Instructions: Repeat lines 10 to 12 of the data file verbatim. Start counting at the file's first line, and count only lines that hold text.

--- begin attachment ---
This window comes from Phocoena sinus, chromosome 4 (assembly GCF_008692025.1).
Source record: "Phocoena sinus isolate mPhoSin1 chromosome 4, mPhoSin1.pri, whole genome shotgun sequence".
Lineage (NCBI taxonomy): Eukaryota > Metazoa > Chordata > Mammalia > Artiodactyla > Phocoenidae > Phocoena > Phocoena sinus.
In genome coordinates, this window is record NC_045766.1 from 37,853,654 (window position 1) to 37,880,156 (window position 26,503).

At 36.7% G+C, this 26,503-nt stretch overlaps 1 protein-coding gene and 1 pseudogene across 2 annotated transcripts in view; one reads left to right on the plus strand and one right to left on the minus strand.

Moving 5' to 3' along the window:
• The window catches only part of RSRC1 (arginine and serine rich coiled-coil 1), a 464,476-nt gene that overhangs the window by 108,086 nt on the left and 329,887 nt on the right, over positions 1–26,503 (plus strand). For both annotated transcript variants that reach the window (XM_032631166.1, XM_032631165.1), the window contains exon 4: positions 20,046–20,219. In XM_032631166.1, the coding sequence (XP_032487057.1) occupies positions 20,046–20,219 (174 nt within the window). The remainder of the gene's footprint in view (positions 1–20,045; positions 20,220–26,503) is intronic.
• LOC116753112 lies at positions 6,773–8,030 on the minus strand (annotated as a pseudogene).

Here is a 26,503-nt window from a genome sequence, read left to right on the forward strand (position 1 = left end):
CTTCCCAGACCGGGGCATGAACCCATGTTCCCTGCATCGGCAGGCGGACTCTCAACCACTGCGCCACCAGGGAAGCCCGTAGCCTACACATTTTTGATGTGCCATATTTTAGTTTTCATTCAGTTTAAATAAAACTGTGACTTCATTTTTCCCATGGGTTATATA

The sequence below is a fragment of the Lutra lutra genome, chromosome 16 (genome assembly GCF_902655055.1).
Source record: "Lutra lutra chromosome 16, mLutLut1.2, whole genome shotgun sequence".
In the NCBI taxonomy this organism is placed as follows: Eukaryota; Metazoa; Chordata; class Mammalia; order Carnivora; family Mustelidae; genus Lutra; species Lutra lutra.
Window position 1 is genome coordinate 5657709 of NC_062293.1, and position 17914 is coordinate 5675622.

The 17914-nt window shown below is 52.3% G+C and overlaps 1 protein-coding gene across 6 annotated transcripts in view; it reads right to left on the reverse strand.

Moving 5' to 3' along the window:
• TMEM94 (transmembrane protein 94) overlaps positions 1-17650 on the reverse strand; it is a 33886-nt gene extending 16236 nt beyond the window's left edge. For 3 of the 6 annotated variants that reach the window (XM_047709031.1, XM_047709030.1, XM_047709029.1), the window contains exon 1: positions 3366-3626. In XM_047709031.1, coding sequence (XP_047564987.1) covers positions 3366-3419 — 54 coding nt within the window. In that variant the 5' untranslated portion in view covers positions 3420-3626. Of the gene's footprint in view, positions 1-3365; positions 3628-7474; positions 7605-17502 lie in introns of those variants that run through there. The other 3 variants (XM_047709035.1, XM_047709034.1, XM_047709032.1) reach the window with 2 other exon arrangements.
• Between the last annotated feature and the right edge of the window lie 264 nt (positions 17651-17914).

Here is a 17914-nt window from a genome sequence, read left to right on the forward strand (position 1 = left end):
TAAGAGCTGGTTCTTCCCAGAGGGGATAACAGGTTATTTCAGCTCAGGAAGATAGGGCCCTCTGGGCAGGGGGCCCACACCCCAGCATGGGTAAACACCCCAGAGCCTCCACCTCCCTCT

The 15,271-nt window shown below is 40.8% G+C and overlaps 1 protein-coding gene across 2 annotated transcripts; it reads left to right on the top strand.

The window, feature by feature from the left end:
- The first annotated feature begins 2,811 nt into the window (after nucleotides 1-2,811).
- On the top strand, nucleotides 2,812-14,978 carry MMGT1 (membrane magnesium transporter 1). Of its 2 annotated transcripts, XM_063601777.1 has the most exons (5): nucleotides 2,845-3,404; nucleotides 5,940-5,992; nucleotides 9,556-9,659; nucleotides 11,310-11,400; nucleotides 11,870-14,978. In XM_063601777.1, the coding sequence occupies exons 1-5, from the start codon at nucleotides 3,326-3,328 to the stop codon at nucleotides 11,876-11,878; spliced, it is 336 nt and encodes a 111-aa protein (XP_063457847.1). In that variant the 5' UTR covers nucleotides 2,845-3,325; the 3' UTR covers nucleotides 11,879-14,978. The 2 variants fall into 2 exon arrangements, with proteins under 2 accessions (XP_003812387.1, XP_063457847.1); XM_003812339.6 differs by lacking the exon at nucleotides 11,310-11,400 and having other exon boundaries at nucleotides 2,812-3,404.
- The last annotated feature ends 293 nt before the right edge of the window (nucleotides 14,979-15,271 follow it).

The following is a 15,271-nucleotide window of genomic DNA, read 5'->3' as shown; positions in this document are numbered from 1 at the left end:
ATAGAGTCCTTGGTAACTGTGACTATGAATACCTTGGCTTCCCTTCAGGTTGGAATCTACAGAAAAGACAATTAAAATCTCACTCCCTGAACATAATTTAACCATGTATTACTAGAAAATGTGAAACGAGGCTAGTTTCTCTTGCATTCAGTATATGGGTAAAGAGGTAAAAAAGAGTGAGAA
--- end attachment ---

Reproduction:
CTTCCCAGACCGGGGCATGAACCCATGTTCCCTGCATCGGCAGGCGGACTCTCAACCACTGCGCCACCAGGGAAGCCCGTAGCCTACACATTTTTGATGTGCCATATTTTAGTTTTCATTCAGTTTAAATAAAACTGTGACTTCATTTTTCCCATGGGTTATATA

The sequence below is a fragment of the Lutra lutra genome, chromosome 16 (genome assembly GCF_902655055.1).
Source record: "Lutra lutra chromosome 16, mLutLut1.2, whole genome shotgun sequence".